1.  Continue your blind stitch along the length until you reach your seam allowance on the other side of the quilt.  Stitch right up to that point.

2.  Open out your binding on the left (since I sew right handed) and have the angled corner lay as flat as possible.  Then keeping it in place as best you can with your thumb over the angled part that hangs to the left, fold in the binding.  That is hard to explain.  The gist of it is to make sure your fabric comes over straight without bunching of fabric in your fold.  It’s easier done than said.  When you fold over, make sure the interior edges of the miter meet up, forming a nice right angle.  You might have to mess with it a little to match up.  Sometimes I put a clip on the left side of the binding, as close as I can get to that 90 degree angle, to help hold this in place while I stitch.

3.  Holding firmly in place (with thumb or clip or pins) stitch up the length of the miter.  I can usually get three stitches in there.  Take your time.  Make little stitches.  I also start my first stitch going from the backing up through the binding I was working on, through to the new section of binding, catching all three layers together.  Then I continue to work up the miter going into the binding on the top (the binding I was originally working with) through the new binding to the left.

4.  When I have gone as high as I can, I tug my thread to make sure my stitches are tight and my miter is held in place (and that my stitches aren’t showing) and I insert the needle from the top straight down through the binding on the left, right at the 90 degree angle.

**Note** You may choose to stitch back down through the miter as you went up it to help hold it in place even better.  I don’t usually do this and don’t feel it’ matters either way.  Also, you can insert your needle all the way through to the front when you reach the top and come back through the miter on the front side if you would like to tack that down as well, then when your each the bottom 90 degree corner of the miter, just push all the way through your quilt again to bring your needle back to the back.

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Now you just continue on as you were with your blind stitching until you reach another corner.  I try and keep my stitch length very short around the miters to have the best hold possible.  Lots of small stitches means more staying power.  I think I made it sound like a lot more work than it is.  If you would actually like to see me do this on video, I can do that.  But you might also like to go to You Tube and search for videos on binding, there might be something on there that works for you better than this tutorial.  We all teach differently, and learn differently.  I know when I’m learning something new I watch lots of videos and read lots of tutorials until I find what works best for me.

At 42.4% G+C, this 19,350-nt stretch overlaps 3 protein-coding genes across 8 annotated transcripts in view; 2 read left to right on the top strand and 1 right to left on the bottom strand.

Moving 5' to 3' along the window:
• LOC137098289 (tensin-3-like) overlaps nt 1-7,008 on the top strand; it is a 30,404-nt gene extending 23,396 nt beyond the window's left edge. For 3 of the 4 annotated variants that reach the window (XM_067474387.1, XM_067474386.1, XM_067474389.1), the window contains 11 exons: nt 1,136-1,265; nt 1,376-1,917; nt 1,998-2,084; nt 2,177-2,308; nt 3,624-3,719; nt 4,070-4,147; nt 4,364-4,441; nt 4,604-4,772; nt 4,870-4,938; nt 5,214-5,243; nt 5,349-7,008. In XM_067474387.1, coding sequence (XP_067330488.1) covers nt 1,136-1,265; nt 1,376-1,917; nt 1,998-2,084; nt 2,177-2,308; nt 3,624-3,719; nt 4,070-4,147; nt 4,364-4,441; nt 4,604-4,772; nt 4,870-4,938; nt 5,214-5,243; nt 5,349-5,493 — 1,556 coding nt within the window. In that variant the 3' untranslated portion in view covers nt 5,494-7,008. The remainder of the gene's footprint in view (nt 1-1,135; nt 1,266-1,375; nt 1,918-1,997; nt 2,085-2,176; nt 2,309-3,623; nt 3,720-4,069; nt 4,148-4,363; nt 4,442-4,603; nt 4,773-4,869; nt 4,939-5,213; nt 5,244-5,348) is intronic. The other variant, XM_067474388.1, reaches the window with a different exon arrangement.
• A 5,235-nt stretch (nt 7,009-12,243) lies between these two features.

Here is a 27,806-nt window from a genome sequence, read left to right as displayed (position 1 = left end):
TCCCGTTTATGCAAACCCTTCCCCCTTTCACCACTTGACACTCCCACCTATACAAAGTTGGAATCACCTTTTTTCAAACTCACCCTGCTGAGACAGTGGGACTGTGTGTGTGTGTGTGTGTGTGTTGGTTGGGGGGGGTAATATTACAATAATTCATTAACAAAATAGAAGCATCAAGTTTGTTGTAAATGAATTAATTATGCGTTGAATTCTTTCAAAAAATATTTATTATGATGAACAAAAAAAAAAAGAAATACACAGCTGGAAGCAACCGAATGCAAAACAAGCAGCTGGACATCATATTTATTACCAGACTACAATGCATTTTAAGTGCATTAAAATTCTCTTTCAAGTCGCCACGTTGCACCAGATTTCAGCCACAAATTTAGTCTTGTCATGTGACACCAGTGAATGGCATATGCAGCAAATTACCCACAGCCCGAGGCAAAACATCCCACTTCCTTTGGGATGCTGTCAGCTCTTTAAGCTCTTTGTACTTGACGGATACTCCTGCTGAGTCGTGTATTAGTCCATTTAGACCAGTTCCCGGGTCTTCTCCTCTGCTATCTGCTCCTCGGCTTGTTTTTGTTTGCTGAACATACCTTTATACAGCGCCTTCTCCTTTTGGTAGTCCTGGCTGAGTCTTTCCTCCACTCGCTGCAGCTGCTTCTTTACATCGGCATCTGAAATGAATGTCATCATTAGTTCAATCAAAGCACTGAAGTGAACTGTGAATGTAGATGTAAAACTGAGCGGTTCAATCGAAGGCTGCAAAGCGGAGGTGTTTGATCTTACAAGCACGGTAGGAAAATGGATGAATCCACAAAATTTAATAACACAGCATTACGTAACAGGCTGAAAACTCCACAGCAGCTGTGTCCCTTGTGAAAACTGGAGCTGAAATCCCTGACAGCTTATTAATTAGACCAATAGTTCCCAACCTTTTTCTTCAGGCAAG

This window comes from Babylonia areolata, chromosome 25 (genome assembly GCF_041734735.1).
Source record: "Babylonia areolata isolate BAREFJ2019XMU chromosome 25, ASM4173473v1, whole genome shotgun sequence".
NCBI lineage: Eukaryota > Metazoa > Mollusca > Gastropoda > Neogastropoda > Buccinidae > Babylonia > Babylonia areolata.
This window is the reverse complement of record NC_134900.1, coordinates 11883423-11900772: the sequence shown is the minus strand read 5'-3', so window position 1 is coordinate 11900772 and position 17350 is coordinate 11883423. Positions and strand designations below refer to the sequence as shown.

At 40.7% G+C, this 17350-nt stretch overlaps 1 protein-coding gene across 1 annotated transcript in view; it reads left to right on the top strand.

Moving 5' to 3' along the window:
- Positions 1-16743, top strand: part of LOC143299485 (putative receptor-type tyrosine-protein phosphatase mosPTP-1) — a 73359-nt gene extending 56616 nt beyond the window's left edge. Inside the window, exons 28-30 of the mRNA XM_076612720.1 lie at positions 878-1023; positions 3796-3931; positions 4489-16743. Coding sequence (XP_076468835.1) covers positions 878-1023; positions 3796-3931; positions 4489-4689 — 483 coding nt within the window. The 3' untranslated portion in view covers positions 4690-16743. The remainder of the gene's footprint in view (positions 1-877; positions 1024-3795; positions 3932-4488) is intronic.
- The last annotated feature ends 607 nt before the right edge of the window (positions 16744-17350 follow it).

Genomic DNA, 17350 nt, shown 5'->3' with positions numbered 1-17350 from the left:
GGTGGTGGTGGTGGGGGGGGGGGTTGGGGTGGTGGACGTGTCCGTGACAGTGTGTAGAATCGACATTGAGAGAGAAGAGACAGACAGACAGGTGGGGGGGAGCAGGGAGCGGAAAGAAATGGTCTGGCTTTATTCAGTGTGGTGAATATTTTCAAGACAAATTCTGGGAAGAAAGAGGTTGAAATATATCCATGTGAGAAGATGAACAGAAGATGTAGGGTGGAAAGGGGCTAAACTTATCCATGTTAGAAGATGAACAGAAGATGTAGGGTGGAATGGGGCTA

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Need More Thread! :: Tying Off

When I get to a few inches from the end of my thread, I tie off and nestle my knot in the backing.  To do this I make a loop and wrap the thread around my needle twice and pull the needle through those twists and try and draw the knot as close to the binding as possible.  I usually hold the loop in place with my left thumb close to the binding where the thread exited and pull.  This helps the knot to stay in that vicinity.

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Then I insert it close to the seam allowance stitch (closer than this usually) and make sure my needle exits just beyond where the knot would lay if stretched to the left (hard to explain).  I do this so that I can pull my thread back through the backing and have it hold the binding that I stitched down stay in place.  I don’t want it to gap up at that spot.  I want it to be held nice and tight to the backing.

Now I thread my needled and begin again.  I always begin stitching back a few stitches in my binding to help secure that end.  Also, when I get back to the beginning, I stitch beyond where I started a few stitches.  When I tie off, I make sure that my ending knot will firmly hold the binding in place, but since I am stitching beyond my starting point a few stitches, this really shouldn’t be a problem.  Just insurance.

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Questions?  Leave a comment with your questions and I’ll answer them in the comments as well as try and respond personally to your email.  Remember, there is no right or wrong way to do binding, this is just what works best for me and I like to share that with you.  Google and search You Tube to find other ways that might be more useful to you, or help you to better understand a certain aspect of binding.  I’m always here if you have questions – just email!

Binding Tutorial Part 1 and Part 2.